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Governor Baker has plan to rein in soaring drug costs in state Medicaid program

Massachusetts Gov. Charlie Baker faces reporters as he unveils his state budget proposal during a news conference, Wednesday, Jan. 23, 2019, at the Statehouse, in Boston. During remarks Baker spoke about his administration's plan for revamping the state's public school funding formula, including targeted spending increases for low-income and special education students. (AP Photo/Steven Senne)
Steven Senne/Associated Press
Governor Charlie Baker spoke to reporters as he unveiled his state budget proposal during a news conference on Jan. 23 at the Statehouse.

The Baker administration on Wednesday unveiled a new plan to tackle the soaring cost of prescription drugs in the state Medicaid program by negotiating prices directly with drug makers and subjecting expensive drugs to state oversight.

Pharmaceutical companies immediately objected to the proposal, while consumer advocates and insurers welcomed it.

Governor Charlie Baker, as part of his annual budget plan released Wednesday, is seeking authority to negotiate lower drug prices for the state Medicaid program, or MassHealth. Without a change in state law, administration officials said, they cannot require pharmaceutical companies to come to the negotiating table.

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If the negotiations are unsuccessful, administration officials want to refer high-cost drug makers to the Health Policy Commission for further oversight. The state commission currently serves a watchdog role focused on hospital costs, not drug prices.

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Under Baker’s plan, the commission could require drug companies to explain and justify their prices in documents and at public hearings. If the commission determines a drug price to be unreasonable or excessive, it could refer the drug maker to the attorney general’s office for investigation under state consumer protection law.

MassHealth insures about 1.86 million poor and low-income residents. Drug spending in MassHealth has nearly doubled to $1.9 billion since 2012, administration officials said — far exceeding spending growth on hospital care and other services.

Administration officials said their proposal is likely to affect about two dozen expensive drugs.

“Massachusetts for many years has made a big investment in the life sciences industry. We believe in it,” Baker told reporters Wednesday. “But at some point there has to be some sort of a conversation . . . to talk about very high-cost drugs for which there simply isn’t any other process in place.”

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Administration officials said that by negotiating with drug companies and making other changes they would save $80 million in the next fiscal year, which begins July 1.

Robert K. Coughlin, president of the Massachusetts Biotechnology Council, said MassHealth already receives discounts on prescription drugs and should not be targeting drug makers.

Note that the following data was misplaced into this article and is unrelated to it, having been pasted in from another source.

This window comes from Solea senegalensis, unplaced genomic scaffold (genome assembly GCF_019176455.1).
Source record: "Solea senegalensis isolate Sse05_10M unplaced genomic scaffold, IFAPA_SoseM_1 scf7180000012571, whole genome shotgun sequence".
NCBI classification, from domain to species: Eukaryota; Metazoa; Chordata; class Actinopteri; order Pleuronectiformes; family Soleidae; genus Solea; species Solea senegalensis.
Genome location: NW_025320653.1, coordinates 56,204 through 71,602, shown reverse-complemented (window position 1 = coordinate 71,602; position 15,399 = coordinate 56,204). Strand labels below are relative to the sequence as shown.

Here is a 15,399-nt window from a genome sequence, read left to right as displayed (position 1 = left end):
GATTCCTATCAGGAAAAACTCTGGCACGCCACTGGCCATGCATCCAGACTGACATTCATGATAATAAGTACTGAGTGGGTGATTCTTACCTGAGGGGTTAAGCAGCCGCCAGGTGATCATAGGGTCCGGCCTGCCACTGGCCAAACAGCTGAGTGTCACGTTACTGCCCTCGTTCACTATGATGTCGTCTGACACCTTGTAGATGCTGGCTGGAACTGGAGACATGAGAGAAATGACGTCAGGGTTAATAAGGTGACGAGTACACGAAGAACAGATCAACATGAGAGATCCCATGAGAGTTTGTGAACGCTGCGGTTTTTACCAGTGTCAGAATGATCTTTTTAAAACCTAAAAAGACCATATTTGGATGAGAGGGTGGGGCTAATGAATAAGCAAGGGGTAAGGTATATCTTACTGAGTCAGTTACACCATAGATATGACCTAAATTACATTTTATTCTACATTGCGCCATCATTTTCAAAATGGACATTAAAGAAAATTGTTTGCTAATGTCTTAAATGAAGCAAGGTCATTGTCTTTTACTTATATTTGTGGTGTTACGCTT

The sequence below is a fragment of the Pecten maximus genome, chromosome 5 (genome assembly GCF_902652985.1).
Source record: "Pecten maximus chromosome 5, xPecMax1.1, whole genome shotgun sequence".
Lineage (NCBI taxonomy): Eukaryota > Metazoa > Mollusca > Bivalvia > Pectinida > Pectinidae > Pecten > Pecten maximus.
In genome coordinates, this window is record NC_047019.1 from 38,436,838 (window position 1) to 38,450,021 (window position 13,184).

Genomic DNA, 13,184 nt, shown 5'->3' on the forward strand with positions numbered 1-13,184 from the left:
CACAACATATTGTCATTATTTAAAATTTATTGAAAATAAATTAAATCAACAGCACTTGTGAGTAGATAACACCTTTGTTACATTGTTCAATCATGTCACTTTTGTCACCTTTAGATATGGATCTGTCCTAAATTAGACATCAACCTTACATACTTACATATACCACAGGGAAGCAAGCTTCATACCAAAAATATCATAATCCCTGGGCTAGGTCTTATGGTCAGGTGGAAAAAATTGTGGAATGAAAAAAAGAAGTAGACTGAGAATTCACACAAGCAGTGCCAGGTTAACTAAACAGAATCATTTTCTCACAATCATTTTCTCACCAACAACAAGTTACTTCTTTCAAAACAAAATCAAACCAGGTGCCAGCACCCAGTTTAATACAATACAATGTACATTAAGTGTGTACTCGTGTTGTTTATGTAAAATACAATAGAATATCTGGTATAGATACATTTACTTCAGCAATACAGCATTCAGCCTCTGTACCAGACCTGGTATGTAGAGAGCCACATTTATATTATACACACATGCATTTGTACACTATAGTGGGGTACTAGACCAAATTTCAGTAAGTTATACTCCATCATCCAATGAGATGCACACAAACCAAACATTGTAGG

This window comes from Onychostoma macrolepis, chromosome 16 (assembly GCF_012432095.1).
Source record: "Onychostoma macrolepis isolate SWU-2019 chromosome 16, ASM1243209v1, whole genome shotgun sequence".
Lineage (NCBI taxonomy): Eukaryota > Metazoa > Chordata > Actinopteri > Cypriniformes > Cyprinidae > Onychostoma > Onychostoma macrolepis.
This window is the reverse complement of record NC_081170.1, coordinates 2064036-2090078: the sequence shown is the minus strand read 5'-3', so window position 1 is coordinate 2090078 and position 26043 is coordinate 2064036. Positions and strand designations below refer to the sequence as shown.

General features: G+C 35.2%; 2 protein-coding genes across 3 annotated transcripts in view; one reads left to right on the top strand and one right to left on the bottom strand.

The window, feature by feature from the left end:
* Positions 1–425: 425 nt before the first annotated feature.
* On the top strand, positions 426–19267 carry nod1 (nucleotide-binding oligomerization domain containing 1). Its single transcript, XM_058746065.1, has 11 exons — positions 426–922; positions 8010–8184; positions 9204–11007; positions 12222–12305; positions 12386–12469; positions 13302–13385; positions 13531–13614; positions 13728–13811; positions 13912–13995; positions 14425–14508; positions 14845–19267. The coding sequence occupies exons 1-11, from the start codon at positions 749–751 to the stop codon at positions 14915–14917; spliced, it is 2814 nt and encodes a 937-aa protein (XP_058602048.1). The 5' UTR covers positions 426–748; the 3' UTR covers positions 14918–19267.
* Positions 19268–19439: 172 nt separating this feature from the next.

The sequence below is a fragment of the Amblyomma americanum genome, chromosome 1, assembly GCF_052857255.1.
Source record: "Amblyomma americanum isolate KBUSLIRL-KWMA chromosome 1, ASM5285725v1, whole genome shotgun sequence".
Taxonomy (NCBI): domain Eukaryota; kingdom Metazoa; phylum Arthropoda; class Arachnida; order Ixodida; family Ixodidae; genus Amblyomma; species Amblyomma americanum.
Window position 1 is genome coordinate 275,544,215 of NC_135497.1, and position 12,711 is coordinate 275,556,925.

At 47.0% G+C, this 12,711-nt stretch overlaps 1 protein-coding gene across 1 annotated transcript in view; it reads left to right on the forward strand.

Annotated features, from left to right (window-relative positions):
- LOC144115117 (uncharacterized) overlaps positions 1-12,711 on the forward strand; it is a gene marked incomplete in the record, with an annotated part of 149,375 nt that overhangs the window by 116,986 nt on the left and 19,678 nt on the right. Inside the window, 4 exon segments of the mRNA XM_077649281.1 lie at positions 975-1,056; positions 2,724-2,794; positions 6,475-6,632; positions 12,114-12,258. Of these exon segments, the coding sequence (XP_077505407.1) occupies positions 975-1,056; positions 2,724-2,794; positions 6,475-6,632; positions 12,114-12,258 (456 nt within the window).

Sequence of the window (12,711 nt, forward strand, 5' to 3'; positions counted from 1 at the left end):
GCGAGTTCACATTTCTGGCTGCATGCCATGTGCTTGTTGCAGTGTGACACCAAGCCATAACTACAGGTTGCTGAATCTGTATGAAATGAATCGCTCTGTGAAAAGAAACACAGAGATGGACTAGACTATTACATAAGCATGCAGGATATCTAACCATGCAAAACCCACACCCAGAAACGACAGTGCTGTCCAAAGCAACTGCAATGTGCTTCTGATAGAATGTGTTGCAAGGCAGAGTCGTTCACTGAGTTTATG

“Governor Baker’s proposal to force certain drug manufacturers to pay additional, supplemental rebates on incredibly effective drugs that MassHealth deems too expensive sends a message across the industry that government is going to punish success and that only it can be the final arbiter of drug pricing,” Coughlin said in a statement.

A national industry group, Pharmaceutical Research and Manufacturers of America, or PhRMA, also slammed Baker’s budget proposal.

“Dangerous price controls and other proposals included in the governor’s budget could limit a patient’s access to the treatments and medicines they need,” a PhRMA spokeswoman said in a statement.

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The governor’s plan for MassHealth, along with the rest of his budget, needs approval from legislators before it can become law.

‘At some point there has to be some sort of [talk] . . . about very high-cost drugs for which there simply isn’t any other process in place.’

MassHealth represents the single biggest piece of the state budget, though the costs are shared with the federal government. Overall, program spending would increase slightly in the next fiscal year — 0.1 percent — to $16.5 billion, according to the governor’s budget plan.

Baker’s plan to slash costs in MassHealth differs from what he proposed last year: to exclude certain expensive drugs from coverage, and to move 140,000 low-income adults off the program and onto subsidized private health plans. State lawmakers and federal officials rejected these ideas.

Administration officials said their new plan for MassHealth would not exclude any drugs and does not require federal approval. They also dropped their proposal to shift people off the program.

Amy Rosenthal, executive director of the consumer advocacy group Health Care For All, said the governor’s new proposal is “definitely going in the right direction.

“We have to make prescription drugs more affordable,” Rosenthal said. “We need to know what goes on in the black box of drug pricing. . . . It’s time for pharma to do their fair share.”

The Massachusetts Association of Health Plans, which represents insurance companies, also supports Baker’s plan.

“We are hopeful that the governor’s proposal will yield lower drug spending for the Commonwealth,” association president Lora M. Pellegrini said in a statement. “Both health plans and providers are held accountable for overall health care costs in Massachusetts; it is important that the pharmaceutical industry be held to the same standards.”

Priyanka Dayal McCluskey can be reached at priyanka.mccluskey@globe.com. Follow her on Twitter @priyanka_dayal.